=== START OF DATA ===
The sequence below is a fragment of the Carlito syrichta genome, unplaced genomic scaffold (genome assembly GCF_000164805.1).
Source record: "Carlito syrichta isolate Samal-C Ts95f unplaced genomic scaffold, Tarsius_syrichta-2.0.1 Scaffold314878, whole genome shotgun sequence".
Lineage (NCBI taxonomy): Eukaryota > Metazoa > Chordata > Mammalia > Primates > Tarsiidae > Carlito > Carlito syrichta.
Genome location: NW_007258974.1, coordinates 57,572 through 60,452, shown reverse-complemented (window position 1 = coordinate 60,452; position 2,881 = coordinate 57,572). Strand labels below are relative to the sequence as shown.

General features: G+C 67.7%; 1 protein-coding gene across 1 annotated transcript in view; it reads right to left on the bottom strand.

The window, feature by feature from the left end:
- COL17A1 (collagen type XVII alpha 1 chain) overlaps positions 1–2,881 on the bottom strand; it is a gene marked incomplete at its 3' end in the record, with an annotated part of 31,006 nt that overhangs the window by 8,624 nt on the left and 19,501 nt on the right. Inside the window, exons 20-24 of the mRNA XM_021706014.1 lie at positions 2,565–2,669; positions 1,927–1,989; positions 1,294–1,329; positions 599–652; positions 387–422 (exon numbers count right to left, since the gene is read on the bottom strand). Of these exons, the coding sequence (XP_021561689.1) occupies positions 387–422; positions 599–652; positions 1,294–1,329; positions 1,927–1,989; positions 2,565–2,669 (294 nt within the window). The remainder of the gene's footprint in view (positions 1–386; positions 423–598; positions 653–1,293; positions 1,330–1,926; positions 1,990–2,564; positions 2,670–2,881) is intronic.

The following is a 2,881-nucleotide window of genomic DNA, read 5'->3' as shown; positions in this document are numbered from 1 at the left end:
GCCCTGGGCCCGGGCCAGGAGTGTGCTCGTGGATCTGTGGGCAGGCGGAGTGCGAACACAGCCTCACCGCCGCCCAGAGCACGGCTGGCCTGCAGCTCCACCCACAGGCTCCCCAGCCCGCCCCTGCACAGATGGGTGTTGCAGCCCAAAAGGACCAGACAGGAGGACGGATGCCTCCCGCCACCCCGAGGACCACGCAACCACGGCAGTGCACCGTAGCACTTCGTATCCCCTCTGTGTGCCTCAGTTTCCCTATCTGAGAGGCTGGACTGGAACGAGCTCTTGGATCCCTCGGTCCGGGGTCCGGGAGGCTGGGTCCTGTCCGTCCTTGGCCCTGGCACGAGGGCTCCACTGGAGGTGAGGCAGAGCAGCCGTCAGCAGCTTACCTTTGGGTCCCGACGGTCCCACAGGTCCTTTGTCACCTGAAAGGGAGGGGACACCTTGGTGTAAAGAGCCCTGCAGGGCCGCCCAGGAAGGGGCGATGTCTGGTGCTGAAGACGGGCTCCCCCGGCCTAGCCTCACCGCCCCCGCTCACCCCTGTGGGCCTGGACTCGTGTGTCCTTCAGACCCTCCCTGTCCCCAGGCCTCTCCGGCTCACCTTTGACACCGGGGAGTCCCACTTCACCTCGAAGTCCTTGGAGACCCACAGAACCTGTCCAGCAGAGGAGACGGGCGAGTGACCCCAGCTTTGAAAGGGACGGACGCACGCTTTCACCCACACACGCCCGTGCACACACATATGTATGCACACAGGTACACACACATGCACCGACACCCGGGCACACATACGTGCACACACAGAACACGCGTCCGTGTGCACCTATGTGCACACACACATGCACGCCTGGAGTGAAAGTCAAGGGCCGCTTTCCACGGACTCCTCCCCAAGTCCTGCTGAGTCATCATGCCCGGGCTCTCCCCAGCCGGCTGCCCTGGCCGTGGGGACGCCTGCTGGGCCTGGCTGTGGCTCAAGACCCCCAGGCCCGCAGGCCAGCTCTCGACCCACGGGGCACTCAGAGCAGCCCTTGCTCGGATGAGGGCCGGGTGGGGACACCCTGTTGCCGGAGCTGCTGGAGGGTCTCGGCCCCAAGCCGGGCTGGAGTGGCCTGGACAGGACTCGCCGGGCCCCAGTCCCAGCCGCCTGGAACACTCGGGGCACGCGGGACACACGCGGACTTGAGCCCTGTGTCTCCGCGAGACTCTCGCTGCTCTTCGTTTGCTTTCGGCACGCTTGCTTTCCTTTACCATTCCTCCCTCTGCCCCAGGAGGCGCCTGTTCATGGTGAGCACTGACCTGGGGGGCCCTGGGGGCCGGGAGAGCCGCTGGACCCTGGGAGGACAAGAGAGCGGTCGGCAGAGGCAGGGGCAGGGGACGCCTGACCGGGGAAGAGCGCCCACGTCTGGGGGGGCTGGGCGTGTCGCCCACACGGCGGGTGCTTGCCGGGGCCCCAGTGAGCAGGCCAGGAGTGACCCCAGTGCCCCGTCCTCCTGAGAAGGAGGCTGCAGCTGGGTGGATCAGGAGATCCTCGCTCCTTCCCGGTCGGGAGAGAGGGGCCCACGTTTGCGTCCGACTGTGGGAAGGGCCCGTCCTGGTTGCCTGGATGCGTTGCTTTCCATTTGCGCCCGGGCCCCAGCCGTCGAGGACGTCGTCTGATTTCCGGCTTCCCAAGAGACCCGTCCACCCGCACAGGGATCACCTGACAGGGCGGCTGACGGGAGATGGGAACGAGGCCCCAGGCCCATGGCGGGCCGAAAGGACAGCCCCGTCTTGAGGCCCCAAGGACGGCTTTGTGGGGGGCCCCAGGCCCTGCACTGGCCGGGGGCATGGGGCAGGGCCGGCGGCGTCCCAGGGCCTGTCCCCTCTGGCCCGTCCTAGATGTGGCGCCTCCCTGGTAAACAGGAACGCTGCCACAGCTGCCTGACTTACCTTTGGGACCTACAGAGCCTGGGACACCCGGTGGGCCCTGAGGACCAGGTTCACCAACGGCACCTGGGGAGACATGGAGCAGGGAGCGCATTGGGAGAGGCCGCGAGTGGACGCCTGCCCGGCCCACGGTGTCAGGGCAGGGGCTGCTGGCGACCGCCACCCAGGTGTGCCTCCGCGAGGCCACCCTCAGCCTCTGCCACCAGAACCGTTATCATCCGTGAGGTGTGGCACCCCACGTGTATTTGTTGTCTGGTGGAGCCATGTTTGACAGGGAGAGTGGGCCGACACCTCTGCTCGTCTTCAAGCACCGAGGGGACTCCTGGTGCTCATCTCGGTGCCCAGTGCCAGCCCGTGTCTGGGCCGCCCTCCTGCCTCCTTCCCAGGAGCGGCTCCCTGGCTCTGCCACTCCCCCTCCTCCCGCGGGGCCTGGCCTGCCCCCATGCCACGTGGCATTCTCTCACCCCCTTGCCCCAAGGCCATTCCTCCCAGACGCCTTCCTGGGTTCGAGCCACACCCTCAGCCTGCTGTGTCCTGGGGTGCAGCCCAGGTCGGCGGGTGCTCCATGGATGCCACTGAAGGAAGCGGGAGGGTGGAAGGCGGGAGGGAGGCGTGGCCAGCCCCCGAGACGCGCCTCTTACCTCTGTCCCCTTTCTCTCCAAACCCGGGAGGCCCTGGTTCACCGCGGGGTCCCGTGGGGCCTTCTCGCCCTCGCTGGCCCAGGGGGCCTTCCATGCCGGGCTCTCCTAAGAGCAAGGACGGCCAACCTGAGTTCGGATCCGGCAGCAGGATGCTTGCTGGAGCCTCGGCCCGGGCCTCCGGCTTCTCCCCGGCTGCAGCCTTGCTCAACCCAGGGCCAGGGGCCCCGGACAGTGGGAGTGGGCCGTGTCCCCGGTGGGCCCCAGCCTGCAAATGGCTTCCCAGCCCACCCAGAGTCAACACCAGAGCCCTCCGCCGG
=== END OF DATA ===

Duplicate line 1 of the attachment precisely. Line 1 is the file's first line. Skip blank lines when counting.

The sequence below is a fragment of the Carlito syrichta genome, unplaced genomic scaffold (genome assembly GCF_000164805.1).